3D-Printing inside solid translucent plastic

White matter tractography data of the human brain, created with the 3D Slicer medical image processing platform (37), visualizing bundles of axons, which connect different regions of the brain.

MIT Media Lab’s Mediated Matter group has invented a new way to 3D print any object, regardless of how complex it is, with color and shape as detailed as a photograph. It’s the equivalent of traditional CMYK printing, but in 3D. The results are stunning.

Until now, we couldn’t print certain types of data models in 3D. The interconnected neuronal tissue in the brain or an interstellar dust cloud, for example, have many scattered structures that float in space with no connection to other structures. This poses a problem for 3D printing: A 3D-printed object typically needs to have all its parts connected–so complex objects with weird topologies were impossible to make until the Media Lab came up with this method.

A new paper published in the May 2018 issue of Science Advances, describes the method, and it works like this: Rather than trying to build stand-alone objects, it uses different materials to create a solid transparent block in which the photorealistic object is encapsulated. That way, something like the stars and clouds in a nebula can be printed “floating” in 3D space.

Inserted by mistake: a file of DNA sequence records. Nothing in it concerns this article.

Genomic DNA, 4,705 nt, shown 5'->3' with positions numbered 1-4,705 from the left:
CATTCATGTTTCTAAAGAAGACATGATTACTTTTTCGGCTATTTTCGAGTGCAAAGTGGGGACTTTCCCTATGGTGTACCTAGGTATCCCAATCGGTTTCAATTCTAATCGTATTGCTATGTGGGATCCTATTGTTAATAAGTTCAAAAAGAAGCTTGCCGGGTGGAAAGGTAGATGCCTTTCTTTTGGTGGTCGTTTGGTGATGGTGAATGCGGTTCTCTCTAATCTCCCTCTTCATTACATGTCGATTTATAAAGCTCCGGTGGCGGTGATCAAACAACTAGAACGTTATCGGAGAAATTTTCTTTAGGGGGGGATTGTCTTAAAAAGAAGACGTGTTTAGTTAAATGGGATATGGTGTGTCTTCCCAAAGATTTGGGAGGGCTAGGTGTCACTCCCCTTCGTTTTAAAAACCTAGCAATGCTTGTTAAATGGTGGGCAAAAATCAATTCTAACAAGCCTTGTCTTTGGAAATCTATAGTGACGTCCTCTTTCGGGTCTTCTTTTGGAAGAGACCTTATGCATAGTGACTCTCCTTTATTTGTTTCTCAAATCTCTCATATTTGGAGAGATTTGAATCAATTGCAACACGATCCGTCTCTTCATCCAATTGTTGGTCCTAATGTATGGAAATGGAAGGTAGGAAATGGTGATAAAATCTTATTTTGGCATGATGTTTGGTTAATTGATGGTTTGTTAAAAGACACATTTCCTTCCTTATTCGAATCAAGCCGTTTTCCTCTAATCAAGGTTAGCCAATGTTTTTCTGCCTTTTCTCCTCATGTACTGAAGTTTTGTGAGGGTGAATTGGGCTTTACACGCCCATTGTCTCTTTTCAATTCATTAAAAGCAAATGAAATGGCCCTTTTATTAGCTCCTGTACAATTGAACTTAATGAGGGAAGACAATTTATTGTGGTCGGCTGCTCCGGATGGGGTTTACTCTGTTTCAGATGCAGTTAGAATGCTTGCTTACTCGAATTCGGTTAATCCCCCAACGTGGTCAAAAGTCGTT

These floating dots that form the 3D object trapped inside the transparent material are called voxels. Voxels are just points in 3D space, little dots that result from the division of an object into a 3D array. Each little dot that forms a volume has assigned three coordinates (X, Y, and Z), which place the dot in a 3D space. The process is similar to traditional 2D color printing. But instead of printing on a piece of paper, you’re printing out layers that get stacked on top of each other. When it’s done, you get a full-color, 3D-printed model encapsulated in a clear block, like a Jurassic bug forever trapped in amber.

Read more: 3D-Printing inside solid translucent plastic

Making data matter: Voxel printing for the digital fabrication of data across scales and domains [Christoph Bader, Dominik Kolb, James C. Weaver, Sunanda Sharma, Ahmed Hosny, João Costa and Neri Oxman/Science Advances]

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